Combat might be where Harvestella looks the most different. You can change your class on the fly, instantly changing the combat playstyle. Go from swinging a sword to shooting magic in the blink of an eye. Harvestella has nine jobs to play around with, each one having its own tech tree and skills to make them stand out from one another. At first, the thought of changing classes on the fly felt odd. Press a trigger, and selecting with the D-pad feels a little awkward. I soon didn’t think anything of it, feeling that it added to the combat. Except for changing classes on the fly, combat feels pretty basic. I mostly swung my sword or shot out a spell and then dodged the attacks. Setting up joint attacks with my companions added a little more surprise and fun, but it still felt better than doing a chore, but not by much. Fighting felt like a means to an end, which was exploring the dungeons.

One of the biggest tells that Harvestella is worth my time is how I feel while playing. Does it turn my brain off from the real world and allow me to focus on my farm? I’m happy to say that it does. The length of the days feels perfect. I can do everything I want to and still have some wiggle room to run about and talk to townsfolk, fish, explore, or even questing for NPCs, like cooking specific meals they’re looking for,

I had no problems with loading times on the Switch. Loading screens seems to be something that was complained about when the demo was released; on Switch, the complaint is a common one for most titles. I didn’t notice a long time between loading and playing. Frame rate drops happen; Harvestella works best when docked to your tv; the same goes with every Switch title.

At first, Harvestella feels like all the other farm sims. None of these chores feel new, but the overall experience feels more refined and a more overall pleasant experience Most farm sims are no longer a pure farm sims anyway; dungeon-type exploration has not only become a mainstay, it’s a requirement. I can’t imagine playing a farm sim that doesn’t allow me to explore some randomly generated dungeon. Haverstella has found a way to make most of the simplicity work. Straightforward, simple button-mashing combat mechanics are nothing to be excited about. That, along with plenty of invisible walls are the only things not working for me. Everything else, like farming, has been mainstreamed to excellence.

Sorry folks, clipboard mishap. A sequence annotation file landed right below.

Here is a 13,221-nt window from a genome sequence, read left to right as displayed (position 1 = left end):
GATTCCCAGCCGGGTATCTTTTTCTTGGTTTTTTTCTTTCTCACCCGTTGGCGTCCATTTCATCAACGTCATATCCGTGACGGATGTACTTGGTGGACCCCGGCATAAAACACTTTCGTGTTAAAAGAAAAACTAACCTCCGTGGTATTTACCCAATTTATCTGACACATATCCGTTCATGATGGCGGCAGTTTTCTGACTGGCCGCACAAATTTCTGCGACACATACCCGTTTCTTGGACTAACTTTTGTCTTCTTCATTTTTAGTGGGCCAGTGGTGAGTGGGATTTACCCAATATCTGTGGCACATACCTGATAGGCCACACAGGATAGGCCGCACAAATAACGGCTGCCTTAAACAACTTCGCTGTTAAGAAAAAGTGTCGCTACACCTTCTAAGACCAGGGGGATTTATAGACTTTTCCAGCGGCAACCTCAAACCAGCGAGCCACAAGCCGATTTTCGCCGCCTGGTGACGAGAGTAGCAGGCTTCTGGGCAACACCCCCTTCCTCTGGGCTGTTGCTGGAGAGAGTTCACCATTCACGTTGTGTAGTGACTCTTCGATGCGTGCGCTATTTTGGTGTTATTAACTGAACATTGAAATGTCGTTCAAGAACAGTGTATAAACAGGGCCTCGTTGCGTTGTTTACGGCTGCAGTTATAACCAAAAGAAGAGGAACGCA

Harvestella is a fresh coat of paint on a familiar wall. It’s a good wall, solid foundation, level, able to withstand the elements, and damn good paint. But it’s still a wall. If you want to play the newest, most innovative farm sim to date, it’s not going to be Harvestella. If you want to play the best version of the farm sim for the modern era, look no further. While it does some odd things, like invisible walls to areas you can clearly see, or not being able to jump on a rock, in the end, those don’t matter. Farming is fun, dungeon crawling is fun. The visuals and soundtrack help make Harvestella one of the best possible versions of the farm sim.

Rating: 9 Excellent

* The product in this article was sent to us by the developer/company.

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About Author

I'm pulled towards anything that isn't driving or sports related; having said that, I love a good kart racer. I Can't get enough RPGs, and indies are always worth a look to me. The only other subject I pay any attention to is the NFL (go Colts!).

While writing about games is my favorite hobby, talking is a close second. That's why I podcast with my wife Tessa (it's called Tessa and Elliot Argue).